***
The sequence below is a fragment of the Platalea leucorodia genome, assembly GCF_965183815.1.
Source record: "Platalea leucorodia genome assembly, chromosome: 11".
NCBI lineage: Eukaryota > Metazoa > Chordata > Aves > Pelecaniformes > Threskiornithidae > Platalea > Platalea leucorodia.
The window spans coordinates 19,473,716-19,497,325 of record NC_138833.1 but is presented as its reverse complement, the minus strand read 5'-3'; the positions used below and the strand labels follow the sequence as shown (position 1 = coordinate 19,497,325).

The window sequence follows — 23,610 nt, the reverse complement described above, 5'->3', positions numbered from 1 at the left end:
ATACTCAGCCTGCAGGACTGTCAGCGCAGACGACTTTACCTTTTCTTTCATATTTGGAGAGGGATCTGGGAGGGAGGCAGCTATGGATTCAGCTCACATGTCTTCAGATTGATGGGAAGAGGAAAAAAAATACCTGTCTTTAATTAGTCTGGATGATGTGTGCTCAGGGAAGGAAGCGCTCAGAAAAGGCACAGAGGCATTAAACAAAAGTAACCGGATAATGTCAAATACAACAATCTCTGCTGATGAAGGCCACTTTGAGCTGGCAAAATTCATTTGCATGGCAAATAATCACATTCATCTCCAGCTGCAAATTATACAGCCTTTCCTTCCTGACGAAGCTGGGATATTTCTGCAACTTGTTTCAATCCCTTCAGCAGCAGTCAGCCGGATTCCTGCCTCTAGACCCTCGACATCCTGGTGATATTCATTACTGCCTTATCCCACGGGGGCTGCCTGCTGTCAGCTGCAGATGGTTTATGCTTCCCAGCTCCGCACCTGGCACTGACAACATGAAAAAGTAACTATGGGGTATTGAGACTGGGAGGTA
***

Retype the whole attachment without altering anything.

The sequence below is a fragment of the Platalea leucorodia genome, assembly GCF_965183815.1.
Source record: "Platalea leucorodia genome assembly, chromosome: 11".
NCBI lineage: Eukaryota > Metazoa > Chordata > Aves > Pelecaniformes > Threskiornithidae > Platalea > Platalea leucorodia.
The window spans coordinates 19,473,716-19,497,325 of record NC_138833.1 but is presented as its reverse complement, the minus strand read 5'-3'; the positions used below and the strand labels follow the sequence as shown (position 1 = coordinate 19,497,325).

The window sequence follows — 23,610 nt, the reverse complement described above, 5'->3', positions numbered from 1 at the left end:
ATACTCAGCCTGCAGGACTGTCAGCGCAGACGACTTTACCTTTTCTTTCATATTTGGAGAGGGATCTGGGAGGGAGGCAGCTATGGATTCAGCTCACATGTCTTCAGATTGATGGGAAGAGGAAAAAAAATACCTGTCTTTAATTAGTCTGGATGATGTGTGCTCAGGGAAGGAAGCGCTCAGAAAAGGCACAGAGGCATTAAACAAAAGTAACCGGATAATGTCAAATACAACAATCTCTGCTGATGAAGGCCACTTTGAGCTGGCAAAATTCATTTGCATGGCAAATAATCACATTCATCTCCAGCTGCAAATTATACAGCCTTTCCTTCCTGACGAAGCTGGGATATTTCTGCAACTTGTTTCAATCCCTTCAGCAGCAGTCAGCCGGATTCCTGCCTCTAGACCCTCGACATCCTGGTGATATTCATTACTGCCTTATCCCACGGGGGCTGCCTGCTGTCAGCTGCAGATGGTTTATGCTTCCCAGCTCCGCACCTGGCACTGACAACATGAAAAAGTAACTATGGGGTATTGAGACTGGGAGGTA